The concept of the best summer vacation is kind of subjective. For some people it might be a frenzied tour of galleries and museums, cramming your brain with as much culture as possible, with barely a moment to stop. For others it might be a couple of bottles of cold wine, consumed with a friend while stretching out on a beach. And for others it might simply be sleeping late every day, before going out to a pool lounger (with the effort of the walk resulting in yet another nap). Regardless of what your ideal summer vacation might be, there are a few things you’ll want to consider in order to make the trip as carefree as possible.
Time to Forget about Work
Make sure everything is tied up with regards to your job. This means you might want to activate an auto reply on your email, informing people that their email will only be viewed upon your return (with contact details for a colleague who might be taking over some of your duties in your absence, in case of an urgent matter). Sure, you might periodically be checking work emails while you’re away, but you don’t want to create an expectation that you will be diligently responding to all emails during your vacation… otherwise it’s not a true vacation!
In the week leading up to your departure, check on the status of the airports you will be travelling through. Industrial action can disrupt your travel plans in the blink of an eye, and many tourists passing through Barcelona in the summer of 2017 were caught out by these delays. You might even want to set up a Google news alert to inform you of anything that might be on the horizon (simply set up something along the lines of “strikes + the names of the airports”). Changes to immigration legislation and security requirements can also come into effect rather suddenly. Tourists exiting Europe’s borderless Schengen zone were subjected to additional immigration checks in a move that was not widely publicised, also in the summer of 2017. This meant significant additional delays, simply by waiting in security lines for understaffed passport control desks. You might also want to double check your travel insurance and the policy of the airline you’re flying with. What will you be entitled to in the event of a delay or cancellation, or if you simply miss the flight due to newly-imposed stringent security checks?
Whether the Weather is What You Expect
You will probably have a rough idea of what to pack in terms of the weather conditions at your destination. Don’t take this for granted though, and you should check the expected weather forecast a few days before departure. There might be adverse conditions outside of the normal weather at this time of year, and you don’t want to be caught off guard. It would not be an ideal situation to have a suitcase full of shorts and t-shirts during an unseasonal cold front. Naturally you should pack something for every eventuality, but by doing some diligent weather research you can ensure that the contents of your suitcase will be largely appropriate for type of weather you’re likely to encounter. Of course you need to ensure that your luggage does not exceed the weight allowance for your airline. Weigh yourself, make a note of the weight, and then pick up your suitcase. Subtract your own weight from the new total. This is generally easier than attempting to balance a suitcase on a set of bathroom scales.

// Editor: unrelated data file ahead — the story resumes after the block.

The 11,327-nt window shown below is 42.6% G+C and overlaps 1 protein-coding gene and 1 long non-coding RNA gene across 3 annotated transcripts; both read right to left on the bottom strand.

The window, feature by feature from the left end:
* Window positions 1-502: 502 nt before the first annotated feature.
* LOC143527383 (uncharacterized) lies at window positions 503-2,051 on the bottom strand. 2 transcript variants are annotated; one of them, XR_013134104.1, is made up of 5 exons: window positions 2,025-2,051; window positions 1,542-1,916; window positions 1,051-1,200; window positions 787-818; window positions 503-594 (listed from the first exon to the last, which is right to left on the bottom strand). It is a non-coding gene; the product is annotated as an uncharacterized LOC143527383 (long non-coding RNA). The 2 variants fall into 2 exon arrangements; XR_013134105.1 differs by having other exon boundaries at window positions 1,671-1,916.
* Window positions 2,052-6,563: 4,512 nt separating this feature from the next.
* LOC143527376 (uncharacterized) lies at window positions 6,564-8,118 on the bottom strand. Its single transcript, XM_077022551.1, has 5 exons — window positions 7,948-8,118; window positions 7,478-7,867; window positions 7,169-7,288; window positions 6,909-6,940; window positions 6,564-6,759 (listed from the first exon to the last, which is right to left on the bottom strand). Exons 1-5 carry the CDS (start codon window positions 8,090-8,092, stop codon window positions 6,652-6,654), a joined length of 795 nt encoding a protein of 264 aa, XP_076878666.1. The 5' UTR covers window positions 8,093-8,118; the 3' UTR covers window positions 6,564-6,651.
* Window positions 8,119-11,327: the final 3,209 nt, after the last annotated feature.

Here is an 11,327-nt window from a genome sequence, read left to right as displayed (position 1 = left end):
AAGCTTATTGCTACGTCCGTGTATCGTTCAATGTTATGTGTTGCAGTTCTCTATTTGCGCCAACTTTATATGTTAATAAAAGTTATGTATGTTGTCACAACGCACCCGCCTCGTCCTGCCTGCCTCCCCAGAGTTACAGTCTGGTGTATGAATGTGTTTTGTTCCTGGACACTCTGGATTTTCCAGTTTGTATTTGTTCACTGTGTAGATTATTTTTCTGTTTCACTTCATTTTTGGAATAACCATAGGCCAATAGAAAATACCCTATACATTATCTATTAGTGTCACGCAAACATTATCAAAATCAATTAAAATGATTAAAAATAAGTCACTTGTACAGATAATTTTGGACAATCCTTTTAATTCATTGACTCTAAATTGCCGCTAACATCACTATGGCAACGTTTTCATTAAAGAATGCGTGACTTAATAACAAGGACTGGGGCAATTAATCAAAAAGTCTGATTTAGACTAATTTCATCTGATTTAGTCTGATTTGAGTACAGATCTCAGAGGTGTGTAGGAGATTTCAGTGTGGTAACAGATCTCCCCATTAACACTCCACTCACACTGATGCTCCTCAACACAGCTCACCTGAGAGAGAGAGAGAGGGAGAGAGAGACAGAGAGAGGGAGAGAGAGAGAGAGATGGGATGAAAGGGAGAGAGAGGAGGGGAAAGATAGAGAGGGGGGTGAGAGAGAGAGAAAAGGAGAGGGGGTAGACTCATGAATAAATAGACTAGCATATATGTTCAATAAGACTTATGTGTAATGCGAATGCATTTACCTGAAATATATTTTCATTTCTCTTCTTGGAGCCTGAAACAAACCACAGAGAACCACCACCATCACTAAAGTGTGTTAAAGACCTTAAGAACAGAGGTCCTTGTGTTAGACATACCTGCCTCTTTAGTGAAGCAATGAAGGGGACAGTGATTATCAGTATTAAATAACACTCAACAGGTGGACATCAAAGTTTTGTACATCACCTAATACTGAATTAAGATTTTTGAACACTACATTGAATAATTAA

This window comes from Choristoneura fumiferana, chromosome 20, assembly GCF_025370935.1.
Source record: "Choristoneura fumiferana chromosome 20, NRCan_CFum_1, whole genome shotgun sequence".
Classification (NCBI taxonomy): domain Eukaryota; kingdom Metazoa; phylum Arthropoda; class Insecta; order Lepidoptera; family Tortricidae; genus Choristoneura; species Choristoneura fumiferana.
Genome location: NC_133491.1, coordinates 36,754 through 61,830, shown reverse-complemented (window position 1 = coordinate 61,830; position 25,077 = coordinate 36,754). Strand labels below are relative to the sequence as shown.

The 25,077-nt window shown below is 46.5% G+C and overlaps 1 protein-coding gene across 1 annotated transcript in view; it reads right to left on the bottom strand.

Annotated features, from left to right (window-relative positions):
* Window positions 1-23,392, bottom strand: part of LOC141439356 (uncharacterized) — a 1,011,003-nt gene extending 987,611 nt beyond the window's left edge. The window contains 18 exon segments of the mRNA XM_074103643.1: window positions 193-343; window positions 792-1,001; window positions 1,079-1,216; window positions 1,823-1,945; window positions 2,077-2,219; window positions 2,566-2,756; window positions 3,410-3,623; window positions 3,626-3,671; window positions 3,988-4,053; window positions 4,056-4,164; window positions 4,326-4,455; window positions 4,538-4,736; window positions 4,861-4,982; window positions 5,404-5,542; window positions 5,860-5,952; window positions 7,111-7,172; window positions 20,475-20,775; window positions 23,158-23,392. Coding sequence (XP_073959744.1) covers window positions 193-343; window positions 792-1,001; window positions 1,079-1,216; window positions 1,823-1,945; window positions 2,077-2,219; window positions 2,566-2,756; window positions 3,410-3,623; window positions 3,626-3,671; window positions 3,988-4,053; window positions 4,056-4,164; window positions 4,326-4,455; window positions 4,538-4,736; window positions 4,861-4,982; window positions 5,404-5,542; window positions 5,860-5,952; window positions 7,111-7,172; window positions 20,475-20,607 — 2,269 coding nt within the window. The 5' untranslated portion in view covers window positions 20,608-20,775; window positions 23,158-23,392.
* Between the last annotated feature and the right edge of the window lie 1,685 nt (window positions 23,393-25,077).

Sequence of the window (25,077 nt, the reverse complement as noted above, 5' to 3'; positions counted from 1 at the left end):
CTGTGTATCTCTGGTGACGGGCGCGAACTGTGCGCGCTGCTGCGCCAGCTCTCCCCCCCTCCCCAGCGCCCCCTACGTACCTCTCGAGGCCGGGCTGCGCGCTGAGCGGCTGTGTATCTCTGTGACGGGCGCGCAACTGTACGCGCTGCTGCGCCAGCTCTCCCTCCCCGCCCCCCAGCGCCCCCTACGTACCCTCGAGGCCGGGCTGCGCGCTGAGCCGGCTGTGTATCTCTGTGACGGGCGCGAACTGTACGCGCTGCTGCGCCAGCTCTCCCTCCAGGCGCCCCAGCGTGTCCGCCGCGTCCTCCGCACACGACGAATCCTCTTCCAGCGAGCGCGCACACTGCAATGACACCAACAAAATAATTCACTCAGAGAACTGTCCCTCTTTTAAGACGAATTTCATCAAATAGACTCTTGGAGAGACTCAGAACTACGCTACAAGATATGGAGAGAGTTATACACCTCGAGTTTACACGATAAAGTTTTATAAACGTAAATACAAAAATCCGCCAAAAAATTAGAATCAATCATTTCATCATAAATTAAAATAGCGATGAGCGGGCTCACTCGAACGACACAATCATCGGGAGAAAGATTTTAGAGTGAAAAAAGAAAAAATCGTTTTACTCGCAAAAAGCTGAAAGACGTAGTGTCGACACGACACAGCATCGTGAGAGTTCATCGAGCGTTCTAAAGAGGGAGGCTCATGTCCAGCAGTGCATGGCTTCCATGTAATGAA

A Handy Service
Most countries will offer an online travel advisory service for their citizens, and this can be handy to check. It will give both general information and any travel warnings that might be applicable. This can be the case if there was to be a change in the political situation of a country, which can make travel inadvisable (though generally not prohibited). These advisory services will also give you information about the type of visa that is needed, as well as any kinds of vaccinations that might be recommended. Please make sure that you take care of any required visas or vaccinations as well ahead of time as possible.
Not Everything Should Be Left to Chance
While you might want to leave some things to chance, to allow for some spontaneity in your travel plans, there are still some things which should be arranged before you go. This largely depends on your destination, however. For some places, it can be inadvisable to try to take care of certain things after you arrive, simply because it can be difficult to research your options. While the internet is increasingly common in a place like Cuba, for example, you can’t simply go online anywhere (or for long periods of time since you pay by the hour). So something like booking a tour in Cuba should be researched and arranged before you land in the country. But it truly depends on your destination, and if you were backpacking around Europe, you could easily arrange your trip while on the go, even travelling from one country to another by air, rail, or road, depending on your needs, all within a couple of days notice.